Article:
Transfiguration: Encouragement for Faithfulness Unto Death (Luke 9:28-36)
By: James Forbes
The gospel account of the transfiguration of Jesus comes at a time when we desperately need its powerful message of encouragement. Our nation is in the midst of an epidemic of what I call "a degenerative discouragement syndrome". The news cycle enumerates a list of issues and concerns which seem to resist remediation or repair. The causes we struggle to address will differ but somewhere, right now, people are frustrated in their efforts to solve the problems related to (Is your pet peeve on this list?): crime, climate change, immigration, poverty, crumbling infrastructures, sexism, racism, political partisanship, terrorism, reproductive health concerns, reverence for life and respect for choice, drug abuse, failing schools, poor community/police relations, breakdown of family structure, healthcare systems and the energy crisis. Suffice it to say that there seems to be an ominous shadow of decay and decline falling across many paths before us.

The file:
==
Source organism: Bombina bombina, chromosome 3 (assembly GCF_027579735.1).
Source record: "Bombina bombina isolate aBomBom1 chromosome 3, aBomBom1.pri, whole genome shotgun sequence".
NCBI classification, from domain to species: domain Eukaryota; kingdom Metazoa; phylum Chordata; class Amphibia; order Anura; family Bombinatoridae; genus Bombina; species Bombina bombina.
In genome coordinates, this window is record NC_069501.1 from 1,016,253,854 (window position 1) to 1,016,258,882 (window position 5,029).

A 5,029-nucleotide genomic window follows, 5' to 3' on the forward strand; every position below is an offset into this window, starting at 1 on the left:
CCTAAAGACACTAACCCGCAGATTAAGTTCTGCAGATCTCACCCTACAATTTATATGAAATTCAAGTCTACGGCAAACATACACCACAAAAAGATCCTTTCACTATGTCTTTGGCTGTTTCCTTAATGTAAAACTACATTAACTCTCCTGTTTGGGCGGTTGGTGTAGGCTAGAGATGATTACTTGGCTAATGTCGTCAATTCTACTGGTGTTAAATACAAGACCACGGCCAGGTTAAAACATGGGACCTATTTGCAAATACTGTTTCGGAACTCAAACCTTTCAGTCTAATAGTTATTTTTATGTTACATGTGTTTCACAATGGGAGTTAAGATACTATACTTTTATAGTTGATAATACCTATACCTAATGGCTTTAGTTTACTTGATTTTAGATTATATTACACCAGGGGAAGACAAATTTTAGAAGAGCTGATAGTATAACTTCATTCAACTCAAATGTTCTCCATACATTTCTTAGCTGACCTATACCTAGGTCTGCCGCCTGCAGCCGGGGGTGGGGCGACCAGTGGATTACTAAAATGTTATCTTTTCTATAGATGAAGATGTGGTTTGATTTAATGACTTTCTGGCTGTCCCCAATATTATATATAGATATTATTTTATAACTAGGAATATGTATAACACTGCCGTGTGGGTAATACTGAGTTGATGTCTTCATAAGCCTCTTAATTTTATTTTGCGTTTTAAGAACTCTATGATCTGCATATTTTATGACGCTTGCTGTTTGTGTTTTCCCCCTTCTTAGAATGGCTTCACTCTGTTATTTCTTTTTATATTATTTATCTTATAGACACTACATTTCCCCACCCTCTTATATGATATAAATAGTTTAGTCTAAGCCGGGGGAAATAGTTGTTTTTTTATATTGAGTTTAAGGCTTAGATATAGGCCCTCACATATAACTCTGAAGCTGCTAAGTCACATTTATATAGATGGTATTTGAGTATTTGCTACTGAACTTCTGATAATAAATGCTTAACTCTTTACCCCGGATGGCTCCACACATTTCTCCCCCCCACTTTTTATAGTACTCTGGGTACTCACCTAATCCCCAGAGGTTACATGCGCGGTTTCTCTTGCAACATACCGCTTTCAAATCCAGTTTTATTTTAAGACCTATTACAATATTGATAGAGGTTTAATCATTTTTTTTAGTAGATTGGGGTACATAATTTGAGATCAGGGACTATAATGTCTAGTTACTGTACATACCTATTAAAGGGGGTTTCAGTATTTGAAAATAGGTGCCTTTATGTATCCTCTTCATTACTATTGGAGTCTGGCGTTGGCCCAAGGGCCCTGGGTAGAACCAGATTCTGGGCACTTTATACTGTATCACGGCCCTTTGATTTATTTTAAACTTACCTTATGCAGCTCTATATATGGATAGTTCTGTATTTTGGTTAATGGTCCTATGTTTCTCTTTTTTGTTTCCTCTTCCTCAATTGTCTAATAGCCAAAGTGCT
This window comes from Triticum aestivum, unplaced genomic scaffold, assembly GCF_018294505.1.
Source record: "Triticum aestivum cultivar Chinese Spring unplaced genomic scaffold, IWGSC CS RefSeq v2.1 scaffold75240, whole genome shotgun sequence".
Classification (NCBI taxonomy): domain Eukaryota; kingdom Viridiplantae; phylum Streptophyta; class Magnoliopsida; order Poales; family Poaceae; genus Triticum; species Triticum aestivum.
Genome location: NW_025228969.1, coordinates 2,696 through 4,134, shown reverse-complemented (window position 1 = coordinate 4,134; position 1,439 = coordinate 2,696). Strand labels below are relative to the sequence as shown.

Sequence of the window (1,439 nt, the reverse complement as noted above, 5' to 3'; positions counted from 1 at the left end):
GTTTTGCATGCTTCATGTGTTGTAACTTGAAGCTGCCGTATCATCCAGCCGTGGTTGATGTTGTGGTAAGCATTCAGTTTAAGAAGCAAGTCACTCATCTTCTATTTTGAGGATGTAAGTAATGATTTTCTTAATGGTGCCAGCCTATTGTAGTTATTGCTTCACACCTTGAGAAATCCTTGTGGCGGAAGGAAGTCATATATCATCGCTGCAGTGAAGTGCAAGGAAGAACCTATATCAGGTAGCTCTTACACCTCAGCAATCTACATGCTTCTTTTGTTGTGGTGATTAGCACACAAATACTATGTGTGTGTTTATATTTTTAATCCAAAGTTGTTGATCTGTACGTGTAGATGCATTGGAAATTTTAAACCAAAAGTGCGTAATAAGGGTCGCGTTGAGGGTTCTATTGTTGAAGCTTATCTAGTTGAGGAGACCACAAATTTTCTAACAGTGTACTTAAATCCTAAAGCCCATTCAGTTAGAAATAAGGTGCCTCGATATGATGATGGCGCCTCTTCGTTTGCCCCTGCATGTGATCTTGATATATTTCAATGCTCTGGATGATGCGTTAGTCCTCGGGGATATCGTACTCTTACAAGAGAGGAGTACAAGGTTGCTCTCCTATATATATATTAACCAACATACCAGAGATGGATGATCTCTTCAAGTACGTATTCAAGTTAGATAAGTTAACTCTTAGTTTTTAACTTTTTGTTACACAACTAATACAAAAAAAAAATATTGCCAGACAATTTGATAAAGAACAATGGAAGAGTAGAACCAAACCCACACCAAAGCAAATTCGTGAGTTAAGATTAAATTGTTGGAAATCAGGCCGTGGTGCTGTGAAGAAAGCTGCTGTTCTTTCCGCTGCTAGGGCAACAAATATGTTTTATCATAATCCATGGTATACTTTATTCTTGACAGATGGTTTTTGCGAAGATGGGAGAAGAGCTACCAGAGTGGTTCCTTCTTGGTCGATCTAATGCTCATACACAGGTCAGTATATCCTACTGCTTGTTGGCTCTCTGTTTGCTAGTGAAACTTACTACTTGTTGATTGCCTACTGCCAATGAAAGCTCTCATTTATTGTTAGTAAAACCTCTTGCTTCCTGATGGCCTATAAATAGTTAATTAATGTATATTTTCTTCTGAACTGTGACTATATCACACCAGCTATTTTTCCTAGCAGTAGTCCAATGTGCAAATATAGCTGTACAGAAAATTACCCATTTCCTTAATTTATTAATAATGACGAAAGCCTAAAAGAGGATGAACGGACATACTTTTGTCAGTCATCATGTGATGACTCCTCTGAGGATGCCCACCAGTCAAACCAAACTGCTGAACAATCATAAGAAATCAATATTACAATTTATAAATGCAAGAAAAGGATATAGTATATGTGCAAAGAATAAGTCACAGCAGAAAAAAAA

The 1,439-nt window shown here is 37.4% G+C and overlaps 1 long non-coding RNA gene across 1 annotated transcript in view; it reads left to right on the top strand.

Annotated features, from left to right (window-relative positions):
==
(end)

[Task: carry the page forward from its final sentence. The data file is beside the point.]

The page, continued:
One thing is certain, very little progress will be achieved apart from costly commitment. Faithful service today is like bearing a cross and paying a price for what we believe in. Dietrich Bonhoeffer reminded us that the cost of discipleship is like "a call to come and die". Though we may be spared the call to make the supreme sacrifice, it is likely that true commitment will make very serious demands upon one's strength, security, resources and comforts. If Jesus needed and received extraordinary encouragement and empowerment, what about us?